It is the varying densities of the film that cause the image to appear to us, when we hold the negative to the light. Our art begins with the alterations we produce in these densities to harmonize the parts. We should be able to produce at will, dark or light lines, sharp or soft lines, also tones of any degree of light or dark. Medium A will produce the dark.

The Size of the Background Screen or Curtain.

Dissolve one part Red Prussiate of Potash in fifteen Medium A. parts of water. Wrap the bottle in yellow paper to protect the solution from decomposition by light. Prepare a solution of one ounce of Hyposulphite of Soda in fifteen ounces of water. These two items are from the Cramer Reducing Formula. It is not our object in artistic photography to subject the whole negative to a bath of a combination of the prussiate and the soda, for that would reduce the plate evenly, producing no change in the artistic arrangement. Our principle is based on local reduction, and it is important that the reducer be so mixed as to attain its greatest strength. By taking six parts of the dissolved Red Prussiate of Potash to eight parts of the solution of Hyposulphite of Soda the limit of strength is attained. If more prussiate is used the soda will not have the power to remove it, and the etching ceases. The negative when fixed and thoroughly cleansed may be worked upon with this mixture.

Washing the negative with the hand will not clean it. Pour some of the solution of hyposulphite upon the film of the negative, and with the aid of cotton rub it gently, then subject the plate to running water. The plate is clean if the water remains evenly upon the surface when it is held horizontally.

In illustration 59 there is an architectural line extending from the shoulder to the upper frame. It is sharp and straight. The hand cannot easily attain to this precision and accuracy, therefore, taking a broad rubber band, we will stretch it over the negative at the place desired. It will adhere firmly to the film. A large camel's-hair brush is dipped in the reducing solution and passed over the plate along the edge of the rubber band. The solution gathers along the line of the rubber and at its edge acts most vigorously, making a sharp line, not unlike that produced by a pen. By the use of rubber bands varying in size, architectural lines of any width may be made.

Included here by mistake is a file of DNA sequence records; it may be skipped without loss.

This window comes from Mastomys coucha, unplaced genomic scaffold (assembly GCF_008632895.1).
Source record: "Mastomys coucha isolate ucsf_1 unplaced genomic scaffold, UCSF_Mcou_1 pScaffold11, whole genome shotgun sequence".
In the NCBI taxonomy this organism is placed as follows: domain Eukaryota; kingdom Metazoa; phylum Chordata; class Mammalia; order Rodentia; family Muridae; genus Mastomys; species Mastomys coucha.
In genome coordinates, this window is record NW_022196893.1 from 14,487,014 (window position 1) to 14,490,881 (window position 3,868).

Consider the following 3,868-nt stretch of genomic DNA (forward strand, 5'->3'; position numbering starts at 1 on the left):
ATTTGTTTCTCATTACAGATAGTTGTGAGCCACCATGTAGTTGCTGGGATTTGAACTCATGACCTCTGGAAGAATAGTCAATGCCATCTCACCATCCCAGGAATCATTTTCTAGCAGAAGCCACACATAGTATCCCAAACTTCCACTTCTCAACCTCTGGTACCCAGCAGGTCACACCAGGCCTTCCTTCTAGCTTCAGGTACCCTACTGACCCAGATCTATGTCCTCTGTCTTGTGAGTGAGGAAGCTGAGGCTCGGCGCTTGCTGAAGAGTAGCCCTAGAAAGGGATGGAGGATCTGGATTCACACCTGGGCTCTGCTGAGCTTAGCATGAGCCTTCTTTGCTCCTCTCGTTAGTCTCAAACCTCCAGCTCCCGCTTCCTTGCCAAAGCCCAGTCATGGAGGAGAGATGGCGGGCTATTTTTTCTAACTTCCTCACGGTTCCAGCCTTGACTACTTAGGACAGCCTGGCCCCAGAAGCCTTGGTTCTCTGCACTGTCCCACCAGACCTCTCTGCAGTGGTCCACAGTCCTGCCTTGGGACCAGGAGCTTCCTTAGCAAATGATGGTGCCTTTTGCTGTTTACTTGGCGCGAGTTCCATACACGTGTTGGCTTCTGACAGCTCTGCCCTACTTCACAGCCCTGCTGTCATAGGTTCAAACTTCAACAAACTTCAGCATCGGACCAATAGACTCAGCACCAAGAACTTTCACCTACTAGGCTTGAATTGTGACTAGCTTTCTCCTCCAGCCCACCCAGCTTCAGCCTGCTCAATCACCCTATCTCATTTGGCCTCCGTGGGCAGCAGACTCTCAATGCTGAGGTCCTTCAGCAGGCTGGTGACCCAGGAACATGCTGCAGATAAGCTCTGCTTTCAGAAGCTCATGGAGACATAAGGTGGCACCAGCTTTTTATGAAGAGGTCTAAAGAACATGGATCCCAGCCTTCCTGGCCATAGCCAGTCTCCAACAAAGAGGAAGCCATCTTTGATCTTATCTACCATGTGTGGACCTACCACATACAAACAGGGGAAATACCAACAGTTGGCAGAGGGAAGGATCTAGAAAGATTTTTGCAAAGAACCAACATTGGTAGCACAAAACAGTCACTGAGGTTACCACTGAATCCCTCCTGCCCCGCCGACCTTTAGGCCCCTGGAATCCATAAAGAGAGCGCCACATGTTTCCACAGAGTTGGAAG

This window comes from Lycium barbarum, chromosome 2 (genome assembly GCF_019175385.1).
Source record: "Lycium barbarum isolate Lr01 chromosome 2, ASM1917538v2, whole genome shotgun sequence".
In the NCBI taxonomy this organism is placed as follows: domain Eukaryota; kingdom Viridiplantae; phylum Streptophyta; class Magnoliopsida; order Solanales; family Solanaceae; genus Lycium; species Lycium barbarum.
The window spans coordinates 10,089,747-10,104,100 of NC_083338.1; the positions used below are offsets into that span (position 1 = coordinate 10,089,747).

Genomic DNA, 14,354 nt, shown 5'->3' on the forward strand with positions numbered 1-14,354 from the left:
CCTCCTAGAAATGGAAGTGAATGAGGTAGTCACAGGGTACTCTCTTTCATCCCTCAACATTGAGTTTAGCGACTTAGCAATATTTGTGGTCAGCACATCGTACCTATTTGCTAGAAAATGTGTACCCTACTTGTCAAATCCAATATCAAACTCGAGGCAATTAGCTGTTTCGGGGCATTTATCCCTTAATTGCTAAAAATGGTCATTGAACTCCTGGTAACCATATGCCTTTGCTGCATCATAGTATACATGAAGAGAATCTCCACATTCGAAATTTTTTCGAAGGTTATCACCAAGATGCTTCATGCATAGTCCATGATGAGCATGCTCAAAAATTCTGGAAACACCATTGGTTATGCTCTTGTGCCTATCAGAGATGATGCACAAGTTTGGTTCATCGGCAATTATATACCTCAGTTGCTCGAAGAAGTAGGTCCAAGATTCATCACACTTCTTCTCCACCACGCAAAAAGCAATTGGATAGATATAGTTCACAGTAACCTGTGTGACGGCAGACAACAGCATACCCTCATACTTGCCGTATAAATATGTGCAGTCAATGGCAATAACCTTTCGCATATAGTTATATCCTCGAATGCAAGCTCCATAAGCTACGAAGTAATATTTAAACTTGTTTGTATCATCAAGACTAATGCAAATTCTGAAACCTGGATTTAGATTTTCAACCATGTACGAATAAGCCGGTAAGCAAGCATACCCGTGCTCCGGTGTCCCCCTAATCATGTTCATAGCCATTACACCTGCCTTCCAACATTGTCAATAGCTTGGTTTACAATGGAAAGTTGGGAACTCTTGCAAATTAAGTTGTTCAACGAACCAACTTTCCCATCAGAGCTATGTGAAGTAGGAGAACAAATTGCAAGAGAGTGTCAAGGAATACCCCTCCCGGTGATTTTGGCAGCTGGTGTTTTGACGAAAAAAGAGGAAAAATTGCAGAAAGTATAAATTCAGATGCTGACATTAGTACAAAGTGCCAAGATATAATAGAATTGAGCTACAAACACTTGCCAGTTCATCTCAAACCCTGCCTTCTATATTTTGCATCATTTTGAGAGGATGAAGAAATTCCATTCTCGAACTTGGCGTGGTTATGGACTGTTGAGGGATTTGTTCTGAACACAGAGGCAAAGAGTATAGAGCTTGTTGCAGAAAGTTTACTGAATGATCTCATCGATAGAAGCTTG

To Cleanse the Negative.

Procure a sable brush having a fine point. It should be large enough to make a line of any breadth. Charge this brush well with the reducer and pass it lightly over the film in any direction. By holding the plate to the light we can guide the brush perfectly, making a freehand stroke. Care should be taken to apply the royal blotter quickly, to prevent excessive biting. The blotter is an improvement over the use of water in checking the activity of the reducer, as it absorbs the liquid, and the film area remains in condition for protracted work.

A number of sable and camel's-hair brushes should be kept in vessels of clear water. Taking one of these brushes, play the water over the surface of the film near the intended line. Remove the excessive moisture with the blotter. Now make the line with the reducer and immediately tap the one side of it with a brush holding water. This connects it with the moist area, blending it. A great variety of lines can be made in this way.

How to make Architectural Lines.

Artistic Lines.

Lines with one sharp and one soft Edge.

With a brush rather long and thin, such as the Japanese use, the most graceful lines can be etched over a medium dark ground or over a film of considerable density. Such lines can be made to represent grasses, foliage, tree trunks, in fact any form, if the hand is skilful.

In light backgrounds small spots of dark are often advantageously placed as a foundation to the light flowers to be painted over them with Medium B. We can make these dark shapes by using the brush strongly charged, then quickly applying the royal blotter.

A certain Rembrandtesque depth results from the following treatment: Take a plate having a well-lighted head, reduce all of the picture with the exception of the forehead, mouth, and chin. The royal blotter and the pure water brush must be skilfully used with the full strength reducer to get rich results. This yields an effect not unlike that of a painting in which the lights are put on thickly to produce the appearance of substance and plasticity in the flesh.

Procure finely ground oil colors in tubes. Mix with flake white enough ivory black to make a light gray, add to this a little yellow ochre. A piece of Medium b. glass will serve as a palette, and a palette knife is required for the mixing of the colors. Short, flat, wide camel's-hair brushes, some pieces of linen, and a silk pad stuffed with cotton are necessary for the work.

Impulsive Lines.

Dark Spots.